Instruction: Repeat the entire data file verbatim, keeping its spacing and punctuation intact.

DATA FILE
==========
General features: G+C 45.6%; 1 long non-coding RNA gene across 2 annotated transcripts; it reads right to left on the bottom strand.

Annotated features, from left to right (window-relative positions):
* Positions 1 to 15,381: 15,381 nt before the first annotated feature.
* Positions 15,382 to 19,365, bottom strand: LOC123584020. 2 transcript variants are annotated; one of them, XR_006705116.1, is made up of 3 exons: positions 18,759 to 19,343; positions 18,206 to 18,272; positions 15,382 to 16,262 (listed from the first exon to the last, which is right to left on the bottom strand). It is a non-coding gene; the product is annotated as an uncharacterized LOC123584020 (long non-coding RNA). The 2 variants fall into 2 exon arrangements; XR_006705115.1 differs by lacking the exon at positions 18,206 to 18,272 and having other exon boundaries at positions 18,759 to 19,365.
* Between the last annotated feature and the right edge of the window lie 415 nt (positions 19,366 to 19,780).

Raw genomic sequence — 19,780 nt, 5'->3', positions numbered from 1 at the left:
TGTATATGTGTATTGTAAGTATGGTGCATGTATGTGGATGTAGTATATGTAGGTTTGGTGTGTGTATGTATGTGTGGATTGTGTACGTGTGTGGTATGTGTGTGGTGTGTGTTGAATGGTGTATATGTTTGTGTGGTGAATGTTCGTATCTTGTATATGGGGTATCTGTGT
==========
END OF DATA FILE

General features: G+C 45.6%; 1 long non-coding RNA gene across 2 annotated transcripts; it reads right to left on the bottom strand.

Annotated features, from left to right (window-relative positions):
* Positions 1 to 15,381: 15,381 nt before the first annotated feature.
* Positions 15,382 to 19,365, bottom strand: LOC123584020. 2 transcript variants are annotated; one of them, XR_006705116.1, is made up of 3 exons: positions 18,759 to 19,343; positions 18,206 to 18,272; positions 15,382 to 16,262 (listed from the first exon to the last, which is right to left on the bottom strand). It is a non-coding gene; the product is annotated as an uncharacterized LOC123584020 (long non-coding RNA). The 2 variants fall into 2 exon arrangements; XR_006705115.1 differs by lacking the exon at positions 18,206 to 18,272 and having other exon boundaries at positions 18,759 to 19,365.
* Between the last annotated feature and the right edge of the window lie 415 nt (positions 19,366 to 19,780).

Raw genomic sequence — 19,780 nt, 5'->3', positions numbered from 1 at the left:
TGTATATGTGTATTGTAAGTATGGTGCATGTATGTGGATGTAGTATATGTAGGTTTGGTGTGTGTATGTATGTGTGGATTGTGTACGTGTGTGGTATGTGTGTGGTGTGTGTTGAATGGTGTATATGTTTGTGTGGTGAATGTTCGTATCTTGTATATGGGGTATCTGTGT